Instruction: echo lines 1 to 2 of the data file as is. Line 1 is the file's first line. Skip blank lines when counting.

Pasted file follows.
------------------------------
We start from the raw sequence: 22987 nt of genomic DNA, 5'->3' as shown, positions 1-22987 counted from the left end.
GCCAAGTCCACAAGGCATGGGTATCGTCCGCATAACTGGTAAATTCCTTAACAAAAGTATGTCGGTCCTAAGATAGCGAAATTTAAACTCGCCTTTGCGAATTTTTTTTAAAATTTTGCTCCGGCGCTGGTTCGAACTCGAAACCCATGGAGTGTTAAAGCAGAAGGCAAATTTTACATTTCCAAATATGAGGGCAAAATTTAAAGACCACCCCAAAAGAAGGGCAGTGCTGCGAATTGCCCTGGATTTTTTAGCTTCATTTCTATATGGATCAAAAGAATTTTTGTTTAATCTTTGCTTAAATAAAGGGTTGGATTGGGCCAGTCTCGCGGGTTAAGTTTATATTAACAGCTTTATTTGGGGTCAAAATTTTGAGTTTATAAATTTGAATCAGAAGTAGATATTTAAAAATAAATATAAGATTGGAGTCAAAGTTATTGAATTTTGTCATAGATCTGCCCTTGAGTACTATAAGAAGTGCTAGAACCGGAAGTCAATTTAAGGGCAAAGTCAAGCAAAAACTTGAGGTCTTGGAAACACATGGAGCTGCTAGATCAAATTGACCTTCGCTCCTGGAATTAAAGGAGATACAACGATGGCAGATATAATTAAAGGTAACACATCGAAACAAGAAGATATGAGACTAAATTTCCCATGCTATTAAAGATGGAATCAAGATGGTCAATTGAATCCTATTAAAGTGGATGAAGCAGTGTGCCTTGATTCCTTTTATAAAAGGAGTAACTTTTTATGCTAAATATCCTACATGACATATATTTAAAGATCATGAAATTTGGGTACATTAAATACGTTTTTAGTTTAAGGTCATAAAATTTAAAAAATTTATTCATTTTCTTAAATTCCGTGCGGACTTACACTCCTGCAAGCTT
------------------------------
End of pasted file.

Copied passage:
We start from the raw sequence: 22987 nt of genomic DNA, 5'->3' as shown, positions 1-22987 counted from the left end.
GCCAAGTCCACAAGGCATGGGTATCGTCCGCATAACTGGTAAATTCCTTAACAAAAGTATGTCGGTCCTAAGATAGCGAAATTTAAACTCGCCTTTGCGAATTTTTTTTAAAATTTTGCTCCGGCGCTGGTTCGAACTCGAAACCCATGGAGTGTTAAAGCAGAAGGCAAATTTTACATTTCCAAATATGAGGGCAAAATTTAAAGACCACCCCAAAAGAAGGGCAGTGCTGCGAATTGCCCTGGATTTTTTAGCTTCATTTCTATATGGATCAAAAGAATTTTTGTTTAATCTTTGCTTAAATAAAGGGTTGGATTGGGCCAGTCTCGCGGGTTAAGTTTATATTAACAGCTTTATTTGGGGTCAAAATTTTGAGTTTATAAATTTGAATCAGAAGTAGATATTTAAAAATAAATATAAGATTGGAGTCAAAGTTATTGAATTTTGTCATAGATCTGCCCTTGAGTACTATAAGAAGTGCTAGAACCGGAAGTCAATTTAAGGGCAAAGTCAAGCAAAAACTTGAGGTCTTGGAAACACATGGAGCTGCTAGATCAAATTGACCTTCGCTCCTGGAATTAAAGGAGATACAACGATGGCAGATATAATTAAAGGTAACACATCGAAACAAGAAGATATGAGACTAAATTTCCCATGCTATTAAAGATGGAATCAAGATGGTCAATTGAATCCTATTAAAGTGGATGAAGCAGTGTGCCTTGATTCCTTTTATAAAAGGAGTAACTTTTTATGCTAAATATCCTACATGACATATATTTAAAGATCATGAAATTTGGGTACATTAAATACGTTTTTAGTTTAAGGTCATAAAATTTAAAAAATTTATTCATTTTCTTAAATTCCGTGCGGACTTACACTCCTGCAAGCTT